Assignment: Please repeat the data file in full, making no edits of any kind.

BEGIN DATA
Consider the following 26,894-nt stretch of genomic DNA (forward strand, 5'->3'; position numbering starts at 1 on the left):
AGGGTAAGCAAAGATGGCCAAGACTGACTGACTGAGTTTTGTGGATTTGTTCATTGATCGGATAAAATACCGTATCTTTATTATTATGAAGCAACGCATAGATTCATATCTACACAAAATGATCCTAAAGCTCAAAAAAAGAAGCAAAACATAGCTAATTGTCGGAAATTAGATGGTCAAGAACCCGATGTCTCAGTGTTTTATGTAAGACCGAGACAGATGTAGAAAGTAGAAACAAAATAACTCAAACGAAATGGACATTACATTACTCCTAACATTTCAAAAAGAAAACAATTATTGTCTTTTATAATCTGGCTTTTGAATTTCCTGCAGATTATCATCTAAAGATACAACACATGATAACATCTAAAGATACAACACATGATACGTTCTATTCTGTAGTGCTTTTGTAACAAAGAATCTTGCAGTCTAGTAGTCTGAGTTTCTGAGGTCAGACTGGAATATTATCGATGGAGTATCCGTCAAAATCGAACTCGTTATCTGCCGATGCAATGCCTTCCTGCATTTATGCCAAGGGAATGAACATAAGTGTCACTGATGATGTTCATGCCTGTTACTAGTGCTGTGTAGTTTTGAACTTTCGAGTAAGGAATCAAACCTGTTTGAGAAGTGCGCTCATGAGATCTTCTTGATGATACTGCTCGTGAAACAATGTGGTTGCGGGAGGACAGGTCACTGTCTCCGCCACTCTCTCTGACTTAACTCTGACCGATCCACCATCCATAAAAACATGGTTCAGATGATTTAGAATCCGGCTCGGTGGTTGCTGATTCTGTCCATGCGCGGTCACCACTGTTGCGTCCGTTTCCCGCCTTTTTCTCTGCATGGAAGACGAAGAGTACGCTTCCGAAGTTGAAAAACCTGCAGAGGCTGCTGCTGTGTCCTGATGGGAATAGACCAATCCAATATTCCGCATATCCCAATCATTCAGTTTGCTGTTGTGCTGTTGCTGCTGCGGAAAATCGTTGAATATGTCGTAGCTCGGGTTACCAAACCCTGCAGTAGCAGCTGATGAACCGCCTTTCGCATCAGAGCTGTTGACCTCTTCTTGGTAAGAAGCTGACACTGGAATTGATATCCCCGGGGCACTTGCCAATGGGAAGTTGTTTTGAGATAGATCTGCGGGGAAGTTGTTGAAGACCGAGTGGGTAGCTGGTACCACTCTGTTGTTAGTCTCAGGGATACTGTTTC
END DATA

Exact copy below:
Consider the following 26,894-nt stretch of genomic DNA (forward strand, 5'->3'; position numbering starts at 1 on the left):
AGGGTAAGCAAAGATGGCCAAGACTGACTGACTGAGTTTTGTGGATTTGTTCATTGATCGGATAAAATACCGTATCTTTATTATTATGAAGCAACGCATAGATTCATATCTACACAAAATGATCCTAAAGCTCAAAAAAAGAAGCAAAACATAGCTAATTGTCGGAAATTAGATGGTCAAGAACCCGATGTCTCAGTGTTTTATGTAAGACCGAGACAGATGTAGAAAGTAGAAACAAAATAACTCAAACGAAATGGACATTACATTACTCCTAACATTTCAAAAAGAAAACAATTATTGTCTTTTATAATCTGGCTTTTGAATTTCCTGCAGATTATCATCTAAAGATACAACACATGATAACATCTAAAGATACAACACATGATACGTTCTATTCTGTAGTGCTTTTGTAACAAAGAATCTTGCAGTCTAGTAGTCTGAGTTTCTGAGGTCAGACTGGAATATTATCGATGGAGTATCCGTCAAAATCGAACTCGTTATCTGCCGATGCAATGCCTTCCTGCATTTATGCCAAGGGAATGAACATAAGTGTCACTGATGATGTTCATGCCTGTTACTAGTGCTGTGTAGTTTTGAACTTTCGAGTAAGGAATCAAACCTGTTTGAGAAGTGCGCTCATGAGATCTTCTTGATGATACTGCTCGTGAAACAATGTGGTTGCGGGAGGACAGGTCACTGTCTCCGCCACTCTCTCTGACTTAACTCTGACCGATCCACCATCCATAAAAACATGGTTCAGATGATTTAGAATCCGGCTCGGTGGTTGCTGATTCTGTCCATGCGCGGTCACCACTGTTGCGTCCGTTTCCCGCCTTTTTCTCTGCATGGAAGACGAAGAGTACGCTTCCGAAGTTGAAAAACCTGCAGAGGCTGCTGCTGTGTCCTGATGGGAATAGACCAATCCAATATTCCGCATATCCCAATCATTCAGTTTGCTGTTGTGCTGTTGCTGCTGCGGAAAATCGTTGAATATGTCGTAGCTCGGGTTACCAAACCCTGCAGTAGCAGCTGATGAACCGCCTTTCGCATCAGAGCTGTTGACCTCTTCTTGGTAAGAAGCTGACACTGGAATTGATATCCCCGGGGCACTTGCCAATGGGAAGTTGTTTTGAGATAGATCTGCGGGGAAGTTGTTGAAGACCGAGTGGGTAGCTGGTACCACTCTGTTGTTAGTCTCAGGGATACTGTTTC